by Amit Temurnikar
The hostiles triggered a land mine that blew up a few metres ahead of the patrol vehicle. The impact kicked Colonel Singh and his soldiers in their chest and threw them few metres away. Their car was damaged, arms and radio blown to smithereens. The intel reports were wrong. The area was infested. They should have used a different route for routine patrols. Their base camp, where they could get protection and reinforcements – and now seemed like heaven – was still a long ten kilometres away.
Singh lay in the crater created by the blast. The pungent and irritable smoke quickly inhabited his insides. The mahogany trees around him were spinning. The gunpowder-laden air gushed into his senses. The fire all around created asphyxiating acrid black smoke. Amidst the hoarse howl of rushing men and women, still blinded by the flash, his eyes searched frantically for his best friend and trusted lieutenant. Like a harbinger of esprit, her rich golden face emerged from the mushroom-head shaped column of gas.
Half-choked, and half-encouraged, he pulled a packet of ammonium nitrate from his green pocket and held it closer to her. She inhaled it to register the scent and her new mission, which was to navigate through the explosive laden forest and reach the base camp.
“‘TRISH! GO. GO. GO,” he yelled a throaty clarion call.
Her brownish nostrils flared. She dashed away into the forest. Singh and his patrol got to their feet. Armed with nothing but handguns, they did their best to keep up with Trish, allowing her to take the lead. Not far away, she stopped. She squeezed her ears, held one of her front legs up, and gave a rapid string of four barks. Singh sensed a familiar threat.
“Fall back,” he screamed. The soldiers took positions. One of his soldiers came out of the patrol to defuse a 20 lbs. improvised explosive device, and they marched on.
Trish’s olfactory receptors were trained to decipher smells and send signals to the brain to interpret and assign emotions of fear, terror and memories of her previous deadly missions.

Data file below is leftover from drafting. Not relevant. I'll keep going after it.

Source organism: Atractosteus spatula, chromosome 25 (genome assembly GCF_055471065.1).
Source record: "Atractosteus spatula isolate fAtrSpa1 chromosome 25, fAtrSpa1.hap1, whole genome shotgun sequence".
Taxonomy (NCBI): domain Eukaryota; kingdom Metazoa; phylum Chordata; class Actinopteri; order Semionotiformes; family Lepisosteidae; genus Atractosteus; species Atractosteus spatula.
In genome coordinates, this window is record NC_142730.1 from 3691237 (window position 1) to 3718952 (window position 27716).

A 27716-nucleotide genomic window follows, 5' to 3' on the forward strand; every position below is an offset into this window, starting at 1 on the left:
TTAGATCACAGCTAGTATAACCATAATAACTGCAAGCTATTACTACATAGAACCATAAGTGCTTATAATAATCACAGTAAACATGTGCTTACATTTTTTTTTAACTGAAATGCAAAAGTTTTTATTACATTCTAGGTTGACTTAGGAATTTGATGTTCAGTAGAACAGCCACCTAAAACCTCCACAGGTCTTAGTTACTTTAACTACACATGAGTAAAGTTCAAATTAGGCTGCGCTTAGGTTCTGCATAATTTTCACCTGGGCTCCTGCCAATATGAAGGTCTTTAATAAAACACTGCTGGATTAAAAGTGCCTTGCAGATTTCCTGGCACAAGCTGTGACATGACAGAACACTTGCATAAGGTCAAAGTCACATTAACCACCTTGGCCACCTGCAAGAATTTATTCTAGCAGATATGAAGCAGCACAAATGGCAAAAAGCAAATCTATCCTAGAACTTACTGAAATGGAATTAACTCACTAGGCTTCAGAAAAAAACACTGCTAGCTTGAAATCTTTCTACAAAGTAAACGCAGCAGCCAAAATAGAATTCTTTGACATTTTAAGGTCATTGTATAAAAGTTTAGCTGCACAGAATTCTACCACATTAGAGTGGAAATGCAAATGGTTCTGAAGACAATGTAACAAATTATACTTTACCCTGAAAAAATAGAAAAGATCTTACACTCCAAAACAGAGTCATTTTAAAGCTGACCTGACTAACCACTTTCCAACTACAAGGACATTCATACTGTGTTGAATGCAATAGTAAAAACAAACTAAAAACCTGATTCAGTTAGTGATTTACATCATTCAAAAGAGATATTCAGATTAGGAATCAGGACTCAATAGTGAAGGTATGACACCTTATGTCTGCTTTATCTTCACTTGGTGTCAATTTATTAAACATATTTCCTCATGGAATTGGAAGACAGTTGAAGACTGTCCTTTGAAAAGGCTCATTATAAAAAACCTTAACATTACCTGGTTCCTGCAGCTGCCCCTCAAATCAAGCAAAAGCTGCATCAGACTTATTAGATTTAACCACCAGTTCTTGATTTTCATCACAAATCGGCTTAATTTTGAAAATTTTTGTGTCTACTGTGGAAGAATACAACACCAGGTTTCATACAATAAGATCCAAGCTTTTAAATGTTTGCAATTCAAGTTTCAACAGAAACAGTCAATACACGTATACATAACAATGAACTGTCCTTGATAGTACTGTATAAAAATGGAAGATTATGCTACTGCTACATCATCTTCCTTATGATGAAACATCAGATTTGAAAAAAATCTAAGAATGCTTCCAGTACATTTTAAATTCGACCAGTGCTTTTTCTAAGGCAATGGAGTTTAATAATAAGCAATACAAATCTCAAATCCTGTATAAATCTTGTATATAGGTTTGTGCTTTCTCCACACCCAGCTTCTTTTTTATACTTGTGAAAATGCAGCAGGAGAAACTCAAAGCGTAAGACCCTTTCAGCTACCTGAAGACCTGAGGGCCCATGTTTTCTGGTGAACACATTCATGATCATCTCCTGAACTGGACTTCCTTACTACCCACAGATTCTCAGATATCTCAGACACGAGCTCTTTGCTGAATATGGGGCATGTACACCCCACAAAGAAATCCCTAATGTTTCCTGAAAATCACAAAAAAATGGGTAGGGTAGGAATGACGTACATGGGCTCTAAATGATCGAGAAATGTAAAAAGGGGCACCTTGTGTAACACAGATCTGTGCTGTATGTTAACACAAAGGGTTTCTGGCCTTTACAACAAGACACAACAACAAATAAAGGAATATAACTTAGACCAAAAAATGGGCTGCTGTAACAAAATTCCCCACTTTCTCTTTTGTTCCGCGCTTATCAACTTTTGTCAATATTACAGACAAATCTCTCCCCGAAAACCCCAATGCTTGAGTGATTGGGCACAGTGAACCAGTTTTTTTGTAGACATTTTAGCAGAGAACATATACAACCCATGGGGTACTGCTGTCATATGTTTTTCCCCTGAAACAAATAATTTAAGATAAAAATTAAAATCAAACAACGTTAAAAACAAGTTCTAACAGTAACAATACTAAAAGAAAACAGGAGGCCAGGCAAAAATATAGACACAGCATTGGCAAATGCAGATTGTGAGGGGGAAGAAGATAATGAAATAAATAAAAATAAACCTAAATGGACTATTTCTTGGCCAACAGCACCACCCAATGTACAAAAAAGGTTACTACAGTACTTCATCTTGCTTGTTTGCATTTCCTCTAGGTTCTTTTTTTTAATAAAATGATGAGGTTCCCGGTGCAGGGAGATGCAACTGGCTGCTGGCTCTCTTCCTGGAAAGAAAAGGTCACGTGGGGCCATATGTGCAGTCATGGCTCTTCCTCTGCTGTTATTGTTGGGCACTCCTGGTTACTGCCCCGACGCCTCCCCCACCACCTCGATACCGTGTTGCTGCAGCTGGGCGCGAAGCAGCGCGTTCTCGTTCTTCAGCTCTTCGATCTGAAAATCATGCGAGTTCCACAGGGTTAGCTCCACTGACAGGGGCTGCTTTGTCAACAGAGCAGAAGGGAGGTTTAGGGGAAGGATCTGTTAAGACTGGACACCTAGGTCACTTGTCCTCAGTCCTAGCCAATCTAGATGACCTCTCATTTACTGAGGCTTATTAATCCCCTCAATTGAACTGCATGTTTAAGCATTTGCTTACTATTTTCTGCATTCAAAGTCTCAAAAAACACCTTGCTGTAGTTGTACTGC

She ran deeper. All she could think of was the accustomed scent. She purposefully avoided every other smell that she could ‘see’ – the grass, the trees, people and other animals. Further down, she signalled on a large haystack that covered a cache of weapons, scattered clothes and half-eaten food. Her nostrils continued to receive odour bursts of what was there now, what was there minutes or hours before, to orchestrate her next move towards home.
Her legs hurt. Her throat was dry. But she didn’t stop. Even as she tripped along wiring that led to the detonators, she ran ahead of the patrol to ensure their safety. As they reached closer to the camp, she sat down stomach to the ground. Heavy gunfire and a grenade shower ensued, cutting through the trees and bushes. Singh too instructed his patrol to lay down in foetal position absorbing hydrostatic shock waves that swayed through the ground.
Singh and his soldiers returned the gunfire, covering up for Trish to pave the way further to safety, but they appeared outgunned in this blood lust. The muscles in her nostrils continued to vibrate seeking the familiar trail. With the base camp just across the half-constructed road, she made another alarm bark. Her canine sense of smell discovered another pressure plate. As she propelled for one last explosive to dodge, a massive blast wave took off. A pillar of fiery smoke and dust boiled up. A series of new flashes broke out, lifting and spreading the shrapnel.
“Trish. TRISH. TRIIISSHHH!” Singh’s throat throttled. One or two short low-pitched barks was all he could hear.
As the smoke hoops subdued, he could only see slick, thick red on her dense golden coat. The explosion had caused immediate loss of her front left leg and burns to her chest and head. They picked her up, ran to the shelter of their camp, administered a tourniquet to her leg and called the medics.
They were safe, but she wasn’t. Singh remained with Trish for the next two days till she opened her eyes again.
“Hello! How are you doing?” she seemed to say, beaming, in a solitary string of barks at a slow pitch.
“Alive, kicking and in one piece. All because of you, baby!” He sat back and let the joyous turbulence soak into his bones.
She flashed her tongue and pulled one of her hanging ears from the cheek to just cover the eye.
He closed his teary eyes and savoured the moment, but did not release his grip on her. In a first during the last forty-eight hours his body and mind relaxed. At that moment there were no expectations on her, no operations to execute and no training drills to complete.
She was there. She had made it. She was the guide. She was the saviour.